Free Radical Reactions
Monochlorination Products Of Propane, Pentane, And Other Alkanes
Last updated: June 25th, 2019 |
How Many Monochlorination Isomers Are Formed From Free-Radical Chlorination Of Alkanes?
Last time we covered a comparatively simple reaction: free-radical chlorination of methane to (CH4) to give chloromethane (CH3Cl) and saw that the reaction proceeds through three stages – initiation (where free radicals are created), propagation (the main “product-forming” step of the chain reaction, where a chloroalkane is created without net formation of new free radicals) and termination (where radicals combine, resulting in a net reduction of the number of free radicals).
There’s one simple extension of this reaction I’d like to cover in this post. We just covered the simple molecule CH4. What happens when we move beyond CH4 to the monochlorination of more complex alkanes?
Table Of Contents
- Free-Radical Halogenation Of Methane And Ethane Can Only Give One Mono-Chlorinated Product
- How Many Mono-Chlorinated Isomers Are Formed From Propane?
- A More Complex Example: Monochlorination of Pentane
- The Case of 2-Methylpentane
- If Chlorination Were Completely Random, What Yields Of 1-Chloropropane and 2-Chloropropane Would We Expect To See?
- Test Yourself
In the last post we discussed mono-chlorination of methane. It’s easy to talk about this reaction since all the hydrogens are equal. No matter which hydrogen you replace, you get the same product (CH3Cl).
Likewise, mono-chlorination of ethane also gives just one product: chloroethane.
(We can say that the hydrogens in methane and ethane are “homotopic“, but that’s a discussion for another day).
What about more complicated cases, like propane, butane, pentane, or even 2-methylpentane?
Let’s start with propane. The first step here, if it isn’t immediately obvious, is to be aware of the “hidden” or “implicit” hydrogens on the line diagrams shown above – it’s important to be able to expand out a line diagram to a condensed formula.
The next step is to go about drawing the various possibilities as we replace a single hydrogen on propane with chlorine. For propane, hopefully it should be clear that there are only two possiblities: chlorination at C-1 or C-2 (chlorination at C-3 would give the same product as that at C-1).
These two products (1-chloropropane and 2-chloropropane) are constitutional isomers.
[Question to think about: If the chlorination of propane was completely random, what yields of 1-chloropropane and 2-chloropropane would you expect to see? Answer below]
Similarly, what do we get for the slightly more complicated example of pentane? There’s no mathematical formula for figuring this out, but as with many things in organic chemistry, it can pay dividends to be systematic. Start at one end and work towards the other. One thing that can help is applying IUPAC nomenclature to each possibility – it can assist in realizing if you’ve drawn a duplicate.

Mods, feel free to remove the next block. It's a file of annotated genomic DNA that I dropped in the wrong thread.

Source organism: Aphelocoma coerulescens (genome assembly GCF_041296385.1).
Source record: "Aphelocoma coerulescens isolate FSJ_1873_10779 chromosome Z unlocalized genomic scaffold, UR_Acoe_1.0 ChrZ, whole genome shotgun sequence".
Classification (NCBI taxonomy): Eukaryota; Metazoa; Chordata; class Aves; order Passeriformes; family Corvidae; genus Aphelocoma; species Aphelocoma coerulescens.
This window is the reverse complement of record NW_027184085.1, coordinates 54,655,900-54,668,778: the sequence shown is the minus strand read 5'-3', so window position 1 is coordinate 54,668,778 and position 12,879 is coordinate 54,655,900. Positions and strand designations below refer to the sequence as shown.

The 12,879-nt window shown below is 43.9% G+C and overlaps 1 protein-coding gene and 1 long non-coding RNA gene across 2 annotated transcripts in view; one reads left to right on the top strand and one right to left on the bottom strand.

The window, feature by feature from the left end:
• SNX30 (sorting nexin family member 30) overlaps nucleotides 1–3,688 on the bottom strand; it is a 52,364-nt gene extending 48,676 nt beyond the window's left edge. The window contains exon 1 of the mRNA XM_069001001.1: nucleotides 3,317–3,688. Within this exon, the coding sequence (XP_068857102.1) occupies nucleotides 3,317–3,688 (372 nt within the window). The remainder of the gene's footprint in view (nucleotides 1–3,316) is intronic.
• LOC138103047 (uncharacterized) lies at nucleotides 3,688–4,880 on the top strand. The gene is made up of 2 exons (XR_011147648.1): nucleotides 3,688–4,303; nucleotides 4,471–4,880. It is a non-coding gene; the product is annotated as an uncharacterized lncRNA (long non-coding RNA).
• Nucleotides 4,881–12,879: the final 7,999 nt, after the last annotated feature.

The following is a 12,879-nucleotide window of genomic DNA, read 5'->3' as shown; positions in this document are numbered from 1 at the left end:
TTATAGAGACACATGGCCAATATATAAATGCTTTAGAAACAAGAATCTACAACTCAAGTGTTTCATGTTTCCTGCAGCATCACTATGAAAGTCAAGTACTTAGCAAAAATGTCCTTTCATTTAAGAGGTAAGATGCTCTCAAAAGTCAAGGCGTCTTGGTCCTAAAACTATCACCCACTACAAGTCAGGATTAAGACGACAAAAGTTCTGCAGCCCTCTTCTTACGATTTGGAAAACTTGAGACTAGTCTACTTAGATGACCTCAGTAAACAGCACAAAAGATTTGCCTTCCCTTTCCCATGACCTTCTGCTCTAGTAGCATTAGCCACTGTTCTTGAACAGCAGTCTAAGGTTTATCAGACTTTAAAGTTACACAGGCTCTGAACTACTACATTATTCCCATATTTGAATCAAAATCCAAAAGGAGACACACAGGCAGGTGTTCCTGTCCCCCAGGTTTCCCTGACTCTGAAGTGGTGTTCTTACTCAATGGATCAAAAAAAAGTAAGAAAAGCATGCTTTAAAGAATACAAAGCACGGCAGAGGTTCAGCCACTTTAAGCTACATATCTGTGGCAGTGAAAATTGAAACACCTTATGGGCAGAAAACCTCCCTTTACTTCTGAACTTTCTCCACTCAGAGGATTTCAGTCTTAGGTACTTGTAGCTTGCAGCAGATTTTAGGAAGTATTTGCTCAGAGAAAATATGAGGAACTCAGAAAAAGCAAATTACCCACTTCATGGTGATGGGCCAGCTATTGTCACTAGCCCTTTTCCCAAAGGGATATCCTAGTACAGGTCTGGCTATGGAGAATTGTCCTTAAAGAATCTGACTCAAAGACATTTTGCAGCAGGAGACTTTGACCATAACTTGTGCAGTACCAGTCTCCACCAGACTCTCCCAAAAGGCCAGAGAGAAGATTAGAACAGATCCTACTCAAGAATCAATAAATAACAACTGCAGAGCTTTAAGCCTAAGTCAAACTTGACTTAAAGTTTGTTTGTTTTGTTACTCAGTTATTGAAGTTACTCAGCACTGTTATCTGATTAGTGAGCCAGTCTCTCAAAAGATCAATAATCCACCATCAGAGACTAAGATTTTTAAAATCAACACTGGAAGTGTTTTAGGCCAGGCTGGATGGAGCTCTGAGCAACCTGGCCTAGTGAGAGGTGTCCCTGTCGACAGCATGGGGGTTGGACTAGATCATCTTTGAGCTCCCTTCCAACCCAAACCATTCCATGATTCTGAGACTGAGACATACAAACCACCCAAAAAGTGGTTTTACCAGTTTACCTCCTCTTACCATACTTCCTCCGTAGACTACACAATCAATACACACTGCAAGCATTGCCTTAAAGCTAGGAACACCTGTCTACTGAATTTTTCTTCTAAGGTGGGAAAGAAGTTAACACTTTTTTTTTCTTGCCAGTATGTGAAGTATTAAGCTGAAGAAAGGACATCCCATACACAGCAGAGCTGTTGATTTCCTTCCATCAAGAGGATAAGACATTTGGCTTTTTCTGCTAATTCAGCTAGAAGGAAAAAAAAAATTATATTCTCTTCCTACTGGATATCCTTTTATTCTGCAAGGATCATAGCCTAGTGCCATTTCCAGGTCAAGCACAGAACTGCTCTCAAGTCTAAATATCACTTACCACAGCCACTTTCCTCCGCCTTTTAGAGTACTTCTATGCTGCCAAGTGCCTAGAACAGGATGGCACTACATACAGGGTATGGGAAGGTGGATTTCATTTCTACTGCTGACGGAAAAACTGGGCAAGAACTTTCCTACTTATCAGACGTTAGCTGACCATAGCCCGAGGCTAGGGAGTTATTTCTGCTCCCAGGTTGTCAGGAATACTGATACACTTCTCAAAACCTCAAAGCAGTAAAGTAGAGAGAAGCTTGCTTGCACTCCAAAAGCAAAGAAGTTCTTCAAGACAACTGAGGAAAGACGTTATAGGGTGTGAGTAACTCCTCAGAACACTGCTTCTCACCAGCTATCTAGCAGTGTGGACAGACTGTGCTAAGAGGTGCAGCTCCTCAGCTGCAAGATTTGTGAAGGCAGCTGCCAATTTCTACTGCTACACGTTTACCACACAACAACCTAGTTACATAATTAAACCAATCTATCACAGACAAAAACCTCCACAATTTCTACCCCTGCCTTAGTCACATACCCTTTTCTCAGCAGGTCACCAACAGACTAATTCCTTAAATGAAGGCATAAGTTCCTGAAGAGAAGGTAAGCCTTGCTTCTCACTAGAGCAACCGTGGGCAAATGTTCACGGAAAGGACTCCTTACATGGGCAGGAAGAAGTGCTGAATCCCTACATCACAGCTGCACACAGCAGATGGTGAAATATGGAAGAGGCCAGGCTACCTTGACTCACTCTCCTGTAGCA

We have 3 possibilities for constitutional isomers: 1-chloropentane, 2-chloropentane, and 3-chloropentane.
[note that I said “constitutional isomers” – can you see possibilities for stereoisomers in any of these molecules? [*answer below]
Finally let’s look at another slightly more complex example: 2-methylpentane.
Here, we have 5 constitutional isomers possible (not counting stereoisomers). Again, it helps to break out your IUPAC nomenclature to double-check that there are no duplicates.
It is impossible to capture the variety of potential questions with these three examples, but the general thrust is the same. It also helps to have a systematic approach – starting the exchange of hydrogen for chlorine at one side of the molecule, and gradually working to the other side.
5. If Chlorination Was Completely Random, What Yields Of 1-Chloropropane and 2-Chloropropane Would We Expect To See?
Question answer: If the chlorination of propane was completely random, what yields of 1-propane and 2-propane would you expect to see?
Well, there’s 6 methyl hydrogens, and 2 “methylene” (CH2) hydrogens. So you’d expect to see a ratio of 75% 1-chloropropane to 25% 2-chloropropane.
Is that what’s observed? No!
Instead, experiments show that free-radical chlorination of propane in the gas phase at 25°C give 45% 1-chloropropane to 55% 2-chloropropane!
Why that might be? We’ll talk about that in the next post.
Next Post: Selectivity In Free Radical Reactions
Here’s some more practice problems. How many constitutional isomers would you expect to see for the mono-chlorination of each of these molecules?
*hopefully you can see that 2-chloropentane has a chiral center, so can exist as either (R)-2-chloropentane or (S)-2-chloropentane. Under free radical conditions we will obtain a racemic mixture of these two compounds (i.e. 50% mixture of (R) and (S).